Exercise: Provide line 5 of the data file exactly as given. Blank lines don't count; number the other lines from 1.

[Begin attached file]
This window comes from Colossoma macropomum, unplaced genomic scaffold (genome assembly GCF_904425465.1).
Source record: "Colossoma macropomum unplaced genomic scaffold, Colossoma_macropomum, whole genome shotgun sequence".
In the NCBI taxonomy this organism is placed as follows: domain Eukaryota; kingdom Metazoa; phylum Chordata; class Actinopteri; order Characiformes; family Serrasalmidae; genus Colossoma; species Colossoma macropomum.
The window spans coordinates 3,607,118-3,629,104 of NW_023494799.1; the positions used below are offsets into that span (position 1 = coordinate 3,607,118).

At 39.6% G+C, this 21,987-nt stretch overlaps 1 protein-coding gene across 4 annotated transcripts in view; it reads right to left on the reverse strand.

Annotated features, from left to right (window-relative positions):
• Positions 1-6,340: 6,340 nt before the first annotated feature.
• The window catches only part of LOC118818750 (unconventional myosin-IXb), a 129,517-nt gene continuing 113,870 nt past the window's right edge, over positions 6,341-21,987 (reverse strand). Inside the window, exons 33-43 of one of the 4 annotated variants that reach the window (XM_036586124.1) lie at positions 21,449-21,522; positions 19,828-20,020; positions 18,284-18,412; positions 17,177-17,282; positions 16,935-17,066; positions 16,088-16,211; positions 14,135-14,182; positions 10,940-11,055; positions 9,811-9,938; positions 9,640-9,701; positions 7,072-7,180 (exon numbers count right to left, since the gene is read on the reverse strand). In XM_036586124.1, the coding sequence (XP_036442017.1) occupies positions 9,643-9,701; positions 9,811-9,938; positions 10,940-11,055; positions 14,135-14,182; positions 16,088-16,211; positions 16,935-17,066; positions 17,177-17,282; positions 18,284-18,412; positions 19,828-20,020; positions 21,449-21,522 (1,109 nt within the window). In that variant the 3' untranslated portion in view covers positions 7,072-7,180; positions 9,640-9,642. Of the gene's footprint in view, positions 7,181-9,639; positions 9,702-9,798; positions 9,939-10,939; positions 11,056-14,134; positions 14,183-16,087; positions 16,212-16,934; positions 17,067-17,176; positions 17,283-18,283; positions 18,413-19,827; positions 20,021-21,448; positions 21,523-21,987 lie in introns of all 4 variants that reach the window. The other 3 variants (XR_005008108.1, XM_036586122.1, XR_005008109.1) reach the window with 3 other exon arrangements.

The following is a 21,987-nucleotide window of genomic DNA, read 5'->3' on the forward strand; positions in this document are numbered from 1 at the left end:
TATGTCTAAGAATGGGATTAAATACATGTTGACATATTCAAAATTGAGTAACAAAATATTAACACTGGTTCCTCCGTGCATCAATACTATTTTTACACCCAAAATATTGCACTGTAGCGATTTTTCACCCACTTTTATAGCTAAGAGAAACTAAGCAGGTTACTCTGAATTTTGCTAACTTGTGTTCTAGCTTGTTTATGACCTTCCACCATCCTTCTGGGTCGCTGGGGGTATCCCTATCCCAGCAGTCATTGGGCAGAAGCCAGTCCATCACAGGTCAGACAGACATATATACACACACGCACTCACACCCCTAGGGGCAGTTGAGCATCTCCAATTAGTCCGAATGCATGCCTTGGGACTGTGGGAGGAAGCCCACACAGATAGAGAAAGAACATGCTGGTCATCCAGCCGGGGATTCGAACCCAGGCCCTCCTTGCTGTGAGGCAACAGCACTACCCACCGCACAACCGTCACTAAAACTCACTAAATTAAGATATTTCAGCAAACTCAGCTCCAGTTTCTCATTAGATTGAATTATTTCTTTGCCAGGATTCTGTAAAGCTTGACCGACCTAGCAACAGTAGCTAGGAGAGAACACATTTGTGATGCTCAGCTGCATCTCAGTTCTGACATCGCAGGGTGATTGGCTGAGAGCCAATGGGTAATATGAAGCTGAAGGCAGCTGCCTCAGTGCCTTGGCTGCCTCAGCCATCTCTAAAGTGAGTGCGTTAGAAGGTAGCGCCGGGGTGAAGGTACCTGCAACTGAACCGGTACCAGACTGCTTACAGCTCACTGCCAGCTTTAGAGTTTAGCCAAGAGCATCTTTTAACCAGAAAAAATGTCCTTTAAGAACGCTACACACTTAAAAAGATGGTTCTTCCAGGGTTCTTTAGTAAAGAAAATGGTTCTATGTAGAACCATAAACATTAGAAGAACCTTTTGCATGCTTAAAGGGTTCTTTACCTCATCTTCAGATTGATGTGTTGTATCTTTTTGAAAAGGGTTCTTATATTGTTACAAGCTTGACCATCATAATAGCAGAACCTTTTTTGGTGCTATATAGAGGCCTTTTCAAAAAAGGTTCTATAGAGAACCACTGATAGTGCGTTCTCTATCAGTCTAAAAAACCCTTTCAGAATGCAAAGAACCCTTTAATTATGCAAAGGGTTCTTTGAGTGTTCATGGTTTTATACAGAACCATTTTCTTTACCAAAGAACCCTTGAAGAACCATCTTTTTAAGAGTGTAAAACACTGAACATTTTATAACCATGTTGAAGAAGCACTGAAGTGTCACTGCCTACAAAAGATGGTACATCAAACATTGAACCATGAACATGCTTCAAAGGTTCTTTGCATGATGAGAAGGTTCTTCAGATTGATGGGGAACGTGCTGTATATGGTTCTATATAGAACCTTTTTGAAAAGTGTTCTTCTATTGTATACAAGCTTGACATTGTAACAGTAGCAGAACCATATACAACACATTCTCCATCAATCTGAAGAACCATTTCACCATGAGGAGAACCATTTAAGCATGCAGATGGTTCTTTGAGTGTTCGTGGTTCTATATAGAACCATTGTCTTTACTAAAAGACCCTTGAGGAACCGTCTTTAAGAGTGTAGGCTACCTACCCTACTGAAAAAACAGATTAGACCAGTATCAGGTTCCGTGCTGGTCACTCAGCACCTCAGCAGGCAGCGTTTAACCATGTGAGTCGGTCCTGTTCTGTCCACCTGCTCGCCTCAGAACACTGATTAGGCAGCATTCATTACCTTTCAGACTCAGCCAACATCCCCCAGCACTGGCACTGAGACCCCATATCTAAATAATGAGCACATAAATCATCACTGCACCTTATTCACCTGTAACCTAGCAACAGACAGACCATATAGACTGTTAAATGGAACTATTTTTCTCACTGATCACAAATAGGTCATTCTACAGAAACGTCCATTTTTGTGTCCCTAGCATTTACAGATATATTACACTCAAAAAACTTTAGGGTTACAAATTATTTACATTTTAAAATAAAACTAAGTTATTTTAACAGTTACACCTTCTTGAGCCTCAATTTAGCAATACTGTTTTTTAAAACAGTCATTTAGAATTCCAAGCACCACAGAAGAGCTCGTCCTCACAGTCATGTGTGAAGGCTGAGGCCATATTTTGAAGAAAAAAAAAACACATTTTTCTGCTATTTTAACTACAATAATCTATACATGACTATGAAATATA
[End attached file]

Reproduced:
At 39.6% G+C, this 21,987-nt stretch overlaps 1 protein-coding gene across 4 annotated transcripts in view; it reads right to left on the reverse strand.